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All Issues > Volume 19, Issue 2

<< Saturday, February 1, 2003 >>
Hebrews 11:1-2, 8-19
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Luke 1:69-75 Mark 4:35-41
Similar Reflections


"Faith is confident assurance concerning what we hope for, and conviction about things we do not see." —Hebrews 11:1

If the devil tried to bribe or intimidate you to give up your faith, many of you would not do it. The devil will sometimes then try something much more subtle.

Satan knows that we will eventually lose our faith if we don't make it a priority to grow in faith. "Faith is first of all a personal adherence of man to God" (Catechism, 150). It "is a lived knowledge of Christ" (Splendor of Truth, Pope John Paul II, 88). Faith is based on our relationship with Jesus. Because we are human beings, our relationships continually change for better or for worse, and so does our faith. Therefore, we must decide to try to grow in faith (see Jude 20). Otherwise, our faith will automatically erode and eventually be lost. Pope John Paul II has taught that if prayer does not fill our whole life, we "run the insidious risk of seeing" our "faith progressively undermined" (Entering the Third Millennium, 34). Our faith is growing or dying.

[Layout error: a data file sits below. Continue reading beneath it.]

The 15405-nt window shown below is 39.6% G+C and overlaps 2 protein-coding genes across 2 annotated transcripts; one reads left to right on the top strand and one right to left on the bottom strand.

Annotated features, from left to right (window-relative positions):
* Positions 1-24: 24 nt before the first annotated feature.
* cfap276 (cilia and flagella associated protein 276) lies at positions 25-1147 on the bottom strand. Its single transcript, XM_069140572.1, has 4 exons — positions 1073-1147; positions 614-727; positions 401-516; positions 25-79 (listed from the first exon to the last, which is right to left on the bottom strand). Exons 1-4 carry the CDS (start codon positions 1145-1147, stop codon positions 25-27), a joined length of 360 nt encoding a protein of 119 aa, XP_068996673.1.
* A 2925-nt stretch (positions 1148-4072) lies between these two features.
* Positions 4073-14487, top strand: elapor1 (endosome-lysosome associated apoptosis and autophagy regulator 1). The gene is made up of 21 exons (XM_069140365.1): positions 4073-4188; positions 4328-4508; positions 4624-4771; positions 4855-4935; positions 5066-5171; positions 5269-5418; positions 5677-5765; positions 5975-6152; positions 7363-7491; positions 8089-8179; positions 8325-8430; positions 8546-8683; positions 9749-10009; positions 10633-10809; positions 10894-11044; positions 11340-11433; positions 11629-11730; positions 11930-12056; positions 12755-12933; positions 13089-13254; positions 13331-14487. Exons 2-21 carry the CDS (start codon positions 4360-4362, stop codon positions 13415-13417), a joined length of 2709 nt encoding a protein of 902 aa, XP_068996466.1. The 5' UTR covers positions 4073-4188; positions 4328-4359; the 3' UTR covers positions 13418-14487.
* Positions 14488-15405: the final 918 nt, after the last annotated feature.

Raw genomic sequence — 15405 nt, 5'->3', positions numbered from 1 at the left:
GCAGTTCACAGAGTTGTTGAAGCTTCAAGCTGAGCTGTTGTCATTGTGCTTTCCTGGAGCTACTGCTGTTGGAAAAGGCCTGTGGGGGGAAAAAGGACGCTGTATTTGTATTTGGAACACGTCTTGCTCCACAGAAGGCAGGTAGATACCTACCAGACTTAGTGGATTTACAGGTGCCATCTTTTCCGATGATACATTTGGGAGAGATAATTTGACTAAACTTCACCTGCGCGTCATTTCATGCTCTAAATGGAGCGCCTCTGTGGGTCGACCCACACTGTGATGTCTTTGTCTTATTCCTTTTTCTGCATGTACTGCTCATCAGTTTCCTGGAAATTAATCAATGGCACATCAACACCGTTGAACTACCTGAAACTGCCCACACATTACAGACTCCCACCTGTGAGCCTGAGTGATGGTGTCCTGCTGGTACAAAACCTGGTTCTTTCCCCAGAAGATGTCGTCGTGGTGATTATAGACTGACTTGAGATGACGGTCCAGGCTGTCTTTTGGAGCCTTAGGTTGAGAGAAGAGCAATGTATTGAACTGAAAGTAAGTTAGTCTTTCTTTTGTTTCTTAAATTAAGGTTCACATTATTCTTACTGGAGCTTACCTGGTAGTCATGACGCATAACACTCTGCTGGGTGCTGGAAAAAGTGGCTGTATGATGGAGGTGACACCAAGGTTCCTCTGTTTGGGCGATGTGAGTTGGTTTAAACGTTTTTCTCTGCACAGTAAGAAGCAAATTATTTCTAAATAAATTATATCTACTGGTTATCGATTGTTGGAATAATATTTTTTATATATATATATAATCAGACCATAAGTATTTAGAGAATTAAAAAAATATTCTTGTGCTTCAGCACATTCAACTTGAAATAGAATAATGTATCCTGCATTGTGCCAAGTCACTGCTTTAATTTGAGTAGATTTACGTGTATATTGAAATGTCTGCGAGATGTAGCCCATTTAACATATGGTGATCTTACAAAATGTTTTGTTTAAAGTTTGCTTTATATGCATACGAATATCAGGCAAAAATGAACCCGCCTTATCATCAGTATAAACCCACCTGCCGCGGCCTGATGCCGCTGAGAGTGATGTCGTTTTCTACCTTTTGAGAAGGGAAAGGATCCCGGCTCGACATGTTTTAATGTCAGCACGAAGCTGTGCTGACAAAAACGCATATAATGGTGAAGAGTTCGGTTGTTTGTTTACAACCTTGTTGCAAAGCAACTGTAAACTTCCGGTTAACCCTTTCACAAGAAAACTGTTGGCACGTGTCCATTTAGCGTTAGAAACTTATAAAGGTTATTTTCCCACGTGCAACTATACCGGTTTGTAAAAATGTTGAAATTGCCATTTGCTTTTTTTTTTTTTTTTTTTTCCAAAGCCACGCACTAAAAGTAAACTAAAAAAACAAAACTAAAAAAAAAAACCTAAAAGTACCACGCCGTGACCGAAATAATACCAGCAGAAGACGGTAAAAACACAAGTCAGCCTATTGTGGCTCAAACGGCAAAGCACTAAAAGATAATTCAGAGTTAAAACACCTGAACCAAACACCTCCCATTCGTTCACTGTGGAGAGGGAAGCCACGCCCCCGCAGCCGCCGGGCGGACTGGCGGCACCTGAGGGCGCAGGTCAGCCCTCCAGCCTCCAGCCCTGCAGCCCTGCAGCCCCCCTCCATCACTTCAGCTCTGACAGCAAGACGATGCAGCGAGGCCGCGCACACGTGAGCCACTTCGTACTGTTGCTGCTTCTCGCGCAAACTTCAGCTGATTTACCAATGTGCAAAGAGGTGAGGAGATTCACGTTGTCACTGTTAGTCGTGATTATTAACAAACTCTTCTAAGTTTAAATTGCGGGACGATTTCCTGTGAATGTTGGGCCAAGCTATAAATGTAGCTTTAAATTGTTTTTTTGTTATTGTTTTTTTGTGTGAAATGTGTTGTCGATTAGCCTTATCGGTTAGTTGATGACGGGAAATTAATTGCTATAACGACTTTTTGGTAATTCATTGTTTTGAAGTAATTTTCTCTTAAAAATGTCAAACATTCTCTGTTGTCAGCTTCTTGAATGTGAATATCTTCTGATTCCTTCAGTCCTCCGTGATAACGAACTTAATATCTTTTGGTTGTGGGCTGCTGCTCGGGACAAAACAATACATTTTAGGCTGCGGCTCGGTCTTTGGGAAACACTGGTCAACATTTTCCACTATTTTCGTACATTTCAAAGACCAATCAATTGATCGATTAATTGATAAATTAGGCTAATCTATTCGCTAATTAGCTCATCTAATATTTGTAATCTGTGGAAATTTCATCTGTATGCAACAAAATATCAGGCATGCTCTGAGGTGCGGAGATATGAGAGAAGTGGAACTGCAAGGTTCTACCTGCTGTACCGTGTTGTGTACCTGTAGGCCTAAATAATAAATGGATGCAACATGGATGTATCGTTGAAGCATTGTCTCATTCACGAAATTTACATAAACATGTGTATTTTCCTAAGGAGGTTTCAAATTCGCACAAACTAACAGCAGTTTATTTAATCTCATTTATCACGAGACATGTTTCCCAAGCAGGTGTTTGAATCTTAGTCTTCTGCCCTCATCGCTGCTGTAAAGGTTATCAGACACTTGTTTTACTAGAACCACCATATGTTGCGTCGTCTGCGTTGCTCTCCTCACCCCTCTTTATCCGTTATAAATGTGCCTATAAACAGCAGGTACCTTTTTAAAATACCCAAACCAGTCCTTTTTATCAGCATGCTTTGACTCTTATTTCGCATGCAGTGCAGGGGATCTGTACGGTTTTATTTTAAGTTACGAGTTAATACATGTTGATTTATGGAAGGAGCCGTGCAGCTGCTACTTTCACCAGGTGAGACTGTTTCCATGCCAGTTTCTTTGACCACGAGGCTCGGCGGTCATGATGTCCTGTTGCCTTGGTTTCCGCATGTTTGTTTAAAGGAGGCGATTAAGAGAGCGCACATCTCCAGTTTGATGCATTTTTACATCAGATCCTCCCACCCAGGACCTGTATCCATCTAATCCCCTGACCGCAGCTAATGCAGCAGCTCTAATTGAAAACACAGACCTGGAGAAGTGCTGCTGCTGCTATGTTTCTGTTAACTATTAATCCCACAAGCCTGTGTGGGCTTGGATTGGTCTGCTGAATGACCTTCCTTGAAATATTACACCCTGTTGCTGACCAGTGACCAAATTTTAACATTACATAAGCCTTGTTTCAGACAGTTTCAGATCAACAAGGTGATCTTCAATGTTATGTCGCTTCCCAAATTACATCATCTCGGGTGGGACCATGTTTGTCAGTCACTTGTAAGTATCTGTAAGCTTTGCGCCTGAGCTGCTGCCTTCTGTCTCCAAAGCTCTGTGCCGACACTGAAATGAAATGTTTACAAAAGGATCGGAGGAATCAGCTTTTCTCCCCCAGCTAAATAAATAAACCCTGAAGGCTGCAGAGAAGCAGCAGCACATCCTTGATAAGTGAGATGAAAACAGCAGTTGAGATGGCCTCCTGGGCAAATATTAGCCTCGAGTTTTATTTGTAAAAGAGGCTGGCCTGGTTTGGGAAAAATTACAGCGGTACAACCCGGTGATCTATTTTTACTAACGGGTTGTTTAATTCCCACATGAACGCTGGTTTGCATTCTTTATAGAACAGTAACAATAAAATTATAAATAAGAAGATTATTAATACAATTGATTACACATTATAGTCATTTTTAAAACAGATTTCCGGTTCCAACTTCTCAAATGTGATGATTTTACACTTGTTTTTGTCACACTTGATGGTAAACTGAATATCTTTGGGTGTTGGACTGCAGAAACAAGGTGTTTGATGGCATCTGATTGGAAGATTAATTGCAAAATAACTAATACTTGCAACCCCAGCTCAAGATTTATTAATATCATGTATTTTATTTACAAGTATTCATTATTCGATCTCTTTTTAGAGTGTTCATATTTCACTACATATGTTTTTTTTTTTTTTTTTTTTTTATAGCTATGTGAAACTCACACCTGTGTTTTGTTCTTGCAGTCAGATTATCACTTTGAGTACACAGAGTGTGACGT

Jesus wants to say to each of us: "You have great faith!" (Mt 15:28) He does not want to ask the question: "Why are you so terrified? Why are you lacking in faith?" (Mk 4:40) Therefore, let us cry out to Jesus: "I have faith! Help my lack of faith!" (Mk 9:24, our transl)

Prayer: Father, may I do anything to accept Your grace of deeper faith.
Promise: "But they were searching for a better, a heavenly home. Wherefore God is not ashamed to be called their God, for He has prepared a city for them." —Heb 11:16
Praise: Charles prays, studies the church's teachings (especially the Bible), and reads the lives of the saints to help increase his faith.
(For a related teaching, order our tape Hold Fast to the Faith on audio AV 71-1 or video V-71.)  
Nihil obstat: Reverend Robert L. Hagedorn, August 1, 2002
Imprimatur: †Most Reverend Carl K. Moeddel, Vicar General and Auxiliary Bishop of the Archdiocese of Cincinnati, August 7, 2002
The Nihil obstat and Imprimatur are a declaration that a book or pamphlet is considered to be free from doctrinal or moral error. It is not implied that those who have granted the Nihil obstat and Imprimatur agree with the contents, opinions, or statements expressed.
Volume 19, Issue 2
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